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Letter bombs sent to prominent Scottish football club fans

Scottish football making headlines for the wrong reasons after a season of sectarian incidents involving Celtic and Rangers.

Scottish football making headlines for the wrong reasons after a season of sectarian incidents involving Celtic and Rangers.

Scottish society was in shock after a lawyer, a politician and a football manager were sent parcel bombs through the post last April.

Liquid-based devices intended to kill or cause "real harm" were sent to known high-profile Celtic FC fans Trish Godman - former presiding officer of the Scottish Parliament, Queen's Counsel lawyer Paul McBride, as well as Celtic FC manager Neil Lennon.

Another parcel, addressed to Glasgow-based republican group Cairde Na h'Éireann, was intercepted by postal staff in Northern Ireland. Part of Belfast city centre had to be closed as the package was taken by bomb disposal experts.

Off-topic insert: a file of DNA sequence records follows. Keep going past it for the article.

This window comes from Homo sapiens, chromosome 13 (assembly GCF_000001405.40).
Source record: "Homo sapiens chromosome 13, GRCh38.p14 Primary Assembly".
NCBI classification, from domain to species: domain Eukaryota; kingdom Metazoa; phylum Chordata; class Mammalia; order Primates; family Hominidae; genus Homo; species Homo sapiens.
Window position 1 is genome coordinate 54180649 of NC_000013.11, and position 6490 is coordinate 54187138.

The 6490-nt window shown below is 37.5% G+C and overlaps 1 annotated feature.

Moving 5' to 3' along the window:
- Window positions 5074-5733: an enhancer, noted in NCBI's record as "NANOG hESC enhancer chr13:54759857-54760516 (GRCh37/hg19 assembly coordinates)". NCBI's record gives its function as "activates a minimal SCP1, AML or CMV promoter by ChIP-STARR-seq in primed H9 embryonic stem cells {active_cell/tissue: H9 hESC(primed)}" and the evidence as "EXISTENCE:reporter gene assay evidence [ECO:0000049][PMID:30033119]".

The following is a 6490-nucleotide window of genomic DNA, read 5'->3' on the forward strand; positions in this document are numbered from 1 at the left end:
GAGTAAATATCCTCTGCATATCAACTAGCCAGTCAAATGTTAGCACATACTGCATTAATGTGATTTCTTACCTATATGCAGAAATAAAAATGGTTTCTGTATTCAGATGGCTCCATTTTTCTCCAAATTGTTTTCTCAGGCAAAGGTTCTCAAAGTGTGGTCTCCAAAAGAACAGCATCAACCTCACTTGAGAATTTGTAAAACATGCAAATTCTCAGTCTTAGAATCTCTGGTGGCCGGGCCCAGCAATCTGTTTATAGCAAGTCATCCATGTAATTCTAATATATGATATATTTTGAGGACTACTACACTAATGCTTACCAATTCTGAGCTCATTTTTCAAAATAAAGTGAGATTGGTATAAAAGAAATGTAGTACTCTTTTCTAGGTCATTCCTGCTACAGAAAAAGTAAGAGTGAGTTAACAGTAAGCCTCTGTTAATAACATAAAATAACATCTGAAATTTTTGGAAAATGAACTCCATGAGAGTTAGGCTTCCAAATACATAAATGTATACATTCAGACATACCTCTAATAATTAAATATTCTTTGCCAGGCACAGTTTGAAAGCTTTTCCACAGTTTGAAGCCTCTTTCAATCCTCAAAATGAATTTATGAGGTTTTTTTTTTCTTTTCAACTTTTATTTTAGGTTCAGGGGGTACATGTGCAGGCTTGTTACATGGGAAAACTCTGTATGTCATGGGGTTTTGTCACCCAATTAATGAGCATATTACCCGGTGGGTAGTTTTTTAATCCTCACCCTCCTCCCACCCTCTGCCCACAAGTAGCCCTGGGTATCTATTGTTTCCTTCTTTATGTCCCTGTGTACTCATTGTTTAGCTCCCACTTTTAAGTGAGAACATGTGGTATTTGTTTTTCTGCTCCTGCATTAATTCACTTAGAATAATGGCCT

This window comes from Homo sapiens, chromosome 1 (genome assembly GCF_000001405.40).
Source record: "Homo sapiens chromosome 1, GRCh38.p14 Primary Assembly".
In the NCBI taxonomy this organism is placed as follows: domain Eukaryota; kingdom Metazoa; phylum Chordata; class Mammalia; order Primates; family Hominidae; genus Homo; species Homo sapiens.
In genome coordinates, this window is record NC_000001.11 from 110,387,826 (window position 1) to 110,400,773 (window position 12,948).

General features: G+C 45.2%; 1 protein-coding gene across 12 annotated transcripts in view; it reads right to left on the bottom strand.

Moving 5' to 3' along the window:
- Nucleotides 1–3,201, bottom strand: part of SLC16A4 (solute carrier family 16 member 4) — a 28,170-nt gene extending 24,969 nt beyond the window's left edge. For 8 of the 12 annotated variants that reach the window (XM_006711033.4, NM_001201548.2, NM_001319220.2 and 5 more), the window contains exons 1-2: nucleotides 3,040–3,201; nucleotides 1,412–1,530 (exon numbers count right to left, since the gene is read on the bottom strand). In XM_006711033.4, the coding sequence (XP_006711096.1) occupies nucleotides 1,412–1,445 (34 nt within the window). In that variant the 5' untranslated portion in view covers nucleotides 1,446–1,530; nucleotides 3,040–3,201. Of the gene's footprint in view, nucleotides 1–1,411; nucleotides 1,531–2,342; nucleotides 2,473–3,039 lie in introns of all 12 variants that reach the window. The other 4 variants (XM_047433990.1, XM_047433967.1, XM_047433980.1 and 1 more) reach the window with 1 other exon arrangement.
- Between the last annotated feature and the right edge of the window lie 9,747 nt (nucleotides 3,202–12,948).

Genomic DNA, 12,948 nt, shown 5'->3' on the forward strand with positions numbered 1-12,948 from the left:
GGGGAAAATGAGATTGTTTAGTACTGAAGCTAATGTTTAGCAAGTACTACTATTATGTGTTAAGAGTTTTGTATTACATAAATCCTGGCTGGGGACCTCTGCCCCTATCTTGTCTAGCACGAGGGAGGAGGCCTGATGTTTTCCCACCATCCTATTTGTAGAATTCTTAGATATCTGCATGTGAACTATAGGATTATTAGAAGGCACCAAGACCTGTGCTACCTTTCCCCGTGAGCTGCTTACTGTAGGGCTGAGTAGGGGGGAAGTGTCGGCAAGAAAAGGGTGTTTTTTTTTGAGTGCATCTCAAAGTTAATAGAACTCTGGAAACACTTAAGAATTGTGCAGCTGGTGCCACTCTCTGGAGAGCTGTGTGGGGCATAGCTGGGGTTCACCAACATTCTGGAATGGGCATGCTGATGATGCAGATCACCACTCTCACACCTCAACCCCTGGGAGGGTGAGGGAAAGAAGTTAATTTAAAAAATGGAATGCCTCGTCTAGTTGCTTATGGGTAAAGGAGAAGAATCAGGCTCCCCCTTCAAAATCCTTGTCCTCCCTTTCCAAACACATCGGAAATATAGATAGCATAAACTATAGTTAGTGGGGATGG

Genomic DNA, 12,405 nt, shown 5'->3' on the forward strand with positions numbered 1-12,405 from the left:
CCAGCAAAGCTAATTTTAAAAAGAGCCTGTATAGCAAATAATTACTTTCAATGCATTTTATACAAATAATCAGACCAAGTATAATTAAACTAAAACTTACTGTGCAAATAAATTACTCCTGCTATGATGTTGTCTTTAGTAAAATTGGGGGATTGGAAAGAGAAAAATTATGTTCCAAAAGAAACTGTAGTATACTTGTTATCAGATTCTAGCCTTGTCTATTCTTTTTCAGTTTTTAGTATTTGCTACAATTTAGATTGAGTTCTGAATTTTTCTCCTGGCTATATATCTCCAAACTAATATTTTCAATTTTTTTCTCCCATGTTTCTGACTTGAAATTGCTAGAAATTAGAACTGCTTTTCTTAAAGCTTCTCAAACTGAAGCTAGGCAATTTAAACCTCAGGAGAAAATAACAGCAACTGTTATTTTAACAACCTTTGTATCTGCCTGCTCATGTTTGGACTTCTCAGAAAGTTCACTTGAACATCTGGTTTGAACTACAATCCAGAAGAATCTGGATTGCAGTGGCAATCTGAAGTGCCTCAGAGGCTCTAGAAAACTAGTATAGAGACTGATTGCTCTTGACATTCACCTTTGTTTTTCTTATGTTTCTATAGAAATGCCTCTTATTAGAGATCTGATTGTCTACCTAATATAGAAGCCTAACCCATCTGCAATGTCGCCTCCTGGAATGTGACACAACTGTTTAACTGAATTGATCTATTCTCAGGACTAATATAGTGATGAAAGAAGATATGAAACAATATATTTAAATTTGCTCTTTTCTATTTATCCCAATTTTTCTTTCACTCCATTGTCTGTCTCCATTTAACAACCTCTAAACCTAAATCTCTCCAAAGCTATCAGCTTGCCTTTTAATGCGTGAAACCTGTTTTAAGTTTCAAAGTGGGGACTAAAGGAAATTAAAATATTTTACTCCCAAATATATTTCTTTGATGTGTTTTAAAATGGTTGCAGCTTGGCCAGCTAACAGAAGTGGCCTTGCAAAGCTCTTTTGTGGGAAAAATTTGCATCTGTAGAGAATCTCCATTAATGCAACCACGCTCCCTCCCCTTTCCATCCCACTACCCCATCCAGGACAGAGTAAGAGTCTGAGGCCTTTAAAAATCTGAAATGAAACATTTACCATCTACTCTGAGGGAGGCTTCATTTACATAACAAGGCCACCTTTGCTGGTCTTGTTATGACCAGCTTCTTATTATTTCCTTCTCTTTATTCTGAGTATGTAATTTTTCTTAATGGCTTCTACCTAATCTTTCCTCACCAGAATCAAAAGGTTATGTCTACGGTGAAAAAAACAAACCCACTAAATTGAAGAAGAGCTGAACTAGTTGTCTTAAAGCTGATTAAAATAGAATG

Two men were later arrested in North Ayrshire by the Scottish Police and charged under the explosive substances act.

The 2010-2011 Scottish football season was marred by several off-the-pitch incidents between Glasgow "Old Firm" clubs Celtic and Rangers FC.

In March an ill-tempered match ended up with over 200 arrests for a variety of sectarian and breach of the peace offences. Incidents during the game included an angry confrontation between Celtic manager Neil Lennon and Rangers' assistant manager Ally McCoist.

The scenes at the game prompted the Scottish Government to call a summit where the First Minister agreed an action plan with Celtic and Rangers' chief executives, Strathclyde Police, and Scotland's football authorities.

Following one of the points agreed in the meeting, the Scottish police started arresting people posting "sectarian and hate filled" comments on websites. A number of youth players for various Scottish clubs were also disciplined for comments they made online.

The Scottish Police Federation -the police officers union- called for a ban on Old Firm games in Glasgow saying they led to too much violence and were too expensive to police. An extra 1,000 officers had to be out in Glasgow for Celtic and Rangers last game of the season.

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